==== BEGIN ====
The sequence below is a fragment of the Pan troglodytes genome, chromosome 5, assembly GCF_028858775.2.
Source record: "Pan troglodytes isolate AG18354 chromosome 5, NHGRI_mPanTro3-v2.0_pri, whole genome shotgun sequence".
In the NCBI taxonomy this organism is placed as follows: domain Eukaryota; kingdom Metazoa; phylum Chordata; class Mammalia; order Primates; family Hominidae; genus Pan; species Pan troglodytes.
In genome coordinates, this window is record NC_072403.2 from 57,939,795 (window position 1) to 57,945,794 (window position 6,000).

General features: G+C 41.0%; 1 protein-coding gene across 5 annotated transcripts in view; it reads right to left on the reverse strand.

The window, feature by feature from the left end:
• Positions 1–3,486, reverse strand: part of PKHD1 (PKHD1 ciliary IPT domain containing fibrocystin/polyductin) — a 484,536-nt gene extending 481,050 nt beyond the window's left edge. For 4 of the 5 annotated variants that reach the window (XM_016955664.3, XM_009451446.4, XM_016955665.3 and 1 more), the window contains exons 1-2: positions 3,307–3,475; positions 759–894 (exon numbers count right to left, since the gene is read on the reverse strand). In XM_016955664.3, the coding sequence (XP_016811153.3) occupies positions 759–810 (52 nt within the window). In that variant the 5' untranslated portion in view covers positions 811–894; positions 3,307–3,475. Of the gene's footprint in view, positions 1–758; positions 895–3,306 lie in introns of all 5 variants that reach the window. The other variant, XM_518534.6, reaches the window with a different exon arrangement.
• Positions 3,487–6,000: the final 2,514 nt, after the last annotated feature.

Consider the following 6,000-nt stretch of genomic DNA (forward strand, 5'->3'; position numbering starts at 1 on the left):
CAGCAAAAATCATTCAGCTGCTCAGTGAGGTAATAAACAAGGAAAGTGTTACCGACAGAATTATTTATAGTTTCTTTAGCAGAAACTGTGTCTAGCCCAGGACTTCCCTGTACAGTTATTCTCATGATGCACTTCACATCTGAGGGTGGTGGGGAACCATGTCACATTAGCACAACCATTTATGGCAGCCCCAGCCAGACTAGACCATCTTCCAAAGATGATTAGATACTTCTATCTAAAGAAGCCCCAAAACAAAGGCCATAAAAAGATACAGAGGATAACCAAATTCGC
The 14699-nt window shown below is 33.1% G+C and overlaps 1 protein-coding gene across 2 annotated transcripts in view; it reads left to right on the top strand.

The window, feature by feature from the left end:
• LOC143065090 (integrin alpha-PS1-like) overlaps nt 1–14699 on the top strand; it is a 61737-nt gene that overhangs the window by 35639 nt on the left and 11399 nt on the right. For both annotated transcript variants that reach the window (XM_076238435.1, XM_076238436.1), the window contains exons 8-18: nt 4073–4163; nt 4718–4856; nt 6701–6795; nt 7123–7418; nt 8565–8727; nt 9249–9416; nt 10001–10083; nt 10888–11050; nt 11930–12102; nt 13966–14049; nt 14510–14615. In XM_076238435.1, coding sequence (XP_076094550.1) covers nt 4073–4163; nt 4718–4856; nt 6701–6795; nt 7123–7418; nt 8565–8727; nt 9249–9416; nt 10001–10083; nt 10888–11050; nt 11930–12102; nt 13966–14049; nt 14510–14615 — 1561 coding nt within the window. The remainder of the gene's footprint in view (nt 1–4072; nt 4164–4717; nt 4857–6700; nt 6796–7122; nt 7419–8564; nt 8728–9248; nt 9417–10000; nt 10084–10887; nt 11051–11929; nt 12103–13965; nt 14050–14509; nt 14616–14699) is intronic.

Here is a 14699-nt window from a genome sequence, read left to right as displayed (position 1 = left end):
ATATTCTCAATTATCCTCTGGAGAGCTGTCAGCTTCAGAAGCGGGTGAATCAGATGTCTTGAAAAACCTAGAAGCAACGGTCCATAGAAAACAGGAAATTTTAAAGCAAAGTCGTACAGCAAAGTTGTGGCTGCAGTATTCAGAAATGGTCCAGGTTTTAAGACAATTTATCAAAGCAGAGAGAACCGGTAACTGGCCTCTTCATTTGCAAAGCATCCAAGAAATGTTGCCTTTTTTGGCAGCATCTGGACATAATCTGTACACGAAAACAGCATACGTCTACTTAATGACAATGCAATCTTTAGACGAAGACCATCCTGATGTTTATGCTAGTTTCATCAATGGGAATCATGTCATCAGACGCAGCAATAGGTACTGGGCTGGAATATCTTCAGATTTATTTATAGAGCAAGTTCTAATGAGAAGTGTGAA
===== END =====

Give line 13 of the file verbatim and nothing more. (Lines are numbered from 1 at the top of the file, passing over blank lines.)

• LOC143065090 (integrin alpha-PS1-like) overlaps nt 1–14699 on the top strand; it is a 61737-nt gene that overhangs the window by 35639 nt on the left and 11399 nt on the right. For both annotated transcript variants that reach the window (XM_076238435.1, XM_076238436.1), the window contains exons 8-18: nt 4073–4163; nt 4718–4856; nt 6701–6795; nt 7123–7418; nt 8565–8727; nt 9249–9416; nt 10001–10083; nt 10888–11050; nt 11930–12102; nt 13966–14049; nt 14510–14615. In XM_076238435.1, coding sequence (XP_076094550.1) covers nt 4073–4163; nt 4718–4856; nt 6701–6795; nt 7123–7418; nt 8565–8727; nt 9249–9416; nt 10001–10083; nt 10888–11050; nt 11930–12102; nt 13966–14049; nt 14510–14615 — 1561 coding nt within the window. The remainder of the gene's footprint in view (nt 1–4072; nt 4164–4717; nt 4857–6700; nt 6796–7122; nt 7419–8564; nt 8728–9248; nt 9417–10000; nt 10084–10887; nt 11051–11929; nt 12103–13965; nt 14050–14509; nt 14616–14699) is intronic.